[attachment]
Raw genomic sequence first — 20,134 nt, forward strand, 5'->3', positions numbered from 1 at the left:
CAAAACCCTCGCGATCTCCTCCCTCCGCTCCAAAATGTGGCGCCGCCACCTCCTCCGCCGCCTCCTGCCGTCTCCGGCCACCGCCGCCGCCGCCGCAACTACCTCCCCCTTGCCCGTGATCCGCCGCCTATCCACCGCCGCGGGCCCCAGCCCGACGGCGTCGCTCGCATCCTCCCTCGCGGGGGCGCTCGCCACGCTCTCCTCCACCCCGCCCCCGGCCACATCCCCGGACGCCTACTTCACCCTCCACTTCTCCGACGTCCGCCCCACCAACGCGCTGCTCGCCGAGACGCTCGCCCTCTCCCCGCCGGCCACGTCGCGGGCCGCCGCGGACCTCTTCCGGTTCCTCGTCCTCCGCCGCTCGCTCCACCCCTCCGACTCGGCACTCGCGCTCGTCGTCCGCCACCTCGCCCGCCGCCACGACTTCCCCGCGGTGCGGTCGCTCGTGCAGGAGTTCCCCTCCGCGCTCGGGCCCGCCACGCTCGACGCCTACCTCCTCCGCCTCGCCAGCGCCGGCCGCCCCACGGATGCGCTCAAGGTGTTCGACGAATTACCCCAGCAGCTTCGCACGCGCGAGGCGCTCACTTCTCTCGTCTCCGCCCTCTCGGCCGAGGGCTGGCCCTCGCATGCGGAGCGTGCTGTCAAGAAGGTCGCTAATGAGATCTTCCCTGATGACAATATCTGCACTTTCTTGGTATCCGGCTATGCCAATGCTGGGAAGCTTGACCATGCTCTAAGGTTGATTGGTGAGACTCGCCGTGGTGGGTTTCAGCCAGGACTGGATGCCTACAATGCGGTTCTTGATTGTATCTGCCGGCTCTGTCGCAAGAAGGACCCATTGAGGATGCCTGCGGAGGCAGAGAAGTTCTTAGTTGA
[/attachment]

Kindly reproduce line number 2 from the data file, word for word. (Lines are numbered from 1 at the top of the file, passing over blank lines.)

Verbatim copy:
CAAAACCCTCGCGATCTCCTCCCTCCGCTCCAAAATGTGGCGCCGCCACCTCCTCCGCCGCCTCCTGCCGTCTCCGGCCACCGCCGCCGCCGCCGCAACTACCTCCCCCTTGCCCGTGATCCGCCGCCTATCCACCGCCGCGGGCCCCAGCCCGACGGCGTCGCTCGCATCCTCCCTCGCGGGGGCGCTCGCCACGCTCTCCTCCACCCCGCCCCCGGCCACATCCCCGGACGCCTACTTCACCCTCCACTTCTCCGACGTCCGCCCCACCAACGCGCTGCTCGCCGAGACGCTCGCCCTCTCCCCGCCGGCCACGTCGCGGGCCGCCGCGGACCTCTTCCGGTTCCTCGTCCTCCGCCGCTCGCTCCACCCCTCCGACTCGGCACTCGCGCTCGTCGTCCGCCACCTCGCCCGCCGCCACGACTTCCCCGCGGTGCGGTCGCTCGTGCAGGAGTTCCCCTCCGCGCTCGGGCCCGCCACGCTCGACGCCTACCTCCTCCGCCTCGCCAGCGCCGGCCGCCCCACGGATGCGCTCAAGGTGTTCGACGAATTACCCCAGCAGCTTCGCACGCGCGAGGCGCTCACTTCTCTCGTCTCCGCCCTCTCGGCCGAGGGCTGGCCCTCGCATGCGGAGCGTGCTGTCAAGAAGGTCGCTAATGAGATCTTCCCTGATGACAATATCTGCACTTTCTTGGTATCCGGCTATGCCAATGCTGGGAAGCTTGACCATGCTCTAAGGTTGATTGGTGAGACTCGCCGTGGTGGGTTTCAGCCAGGACTGGATGCCTACAATGCGGTTCTTGATTGTATCTGCCGGCTCTGTCGCAAGAAGGACCCATTGAGGATGCCTGCGGAGGCAGAGAAGTTCTTAGTTGA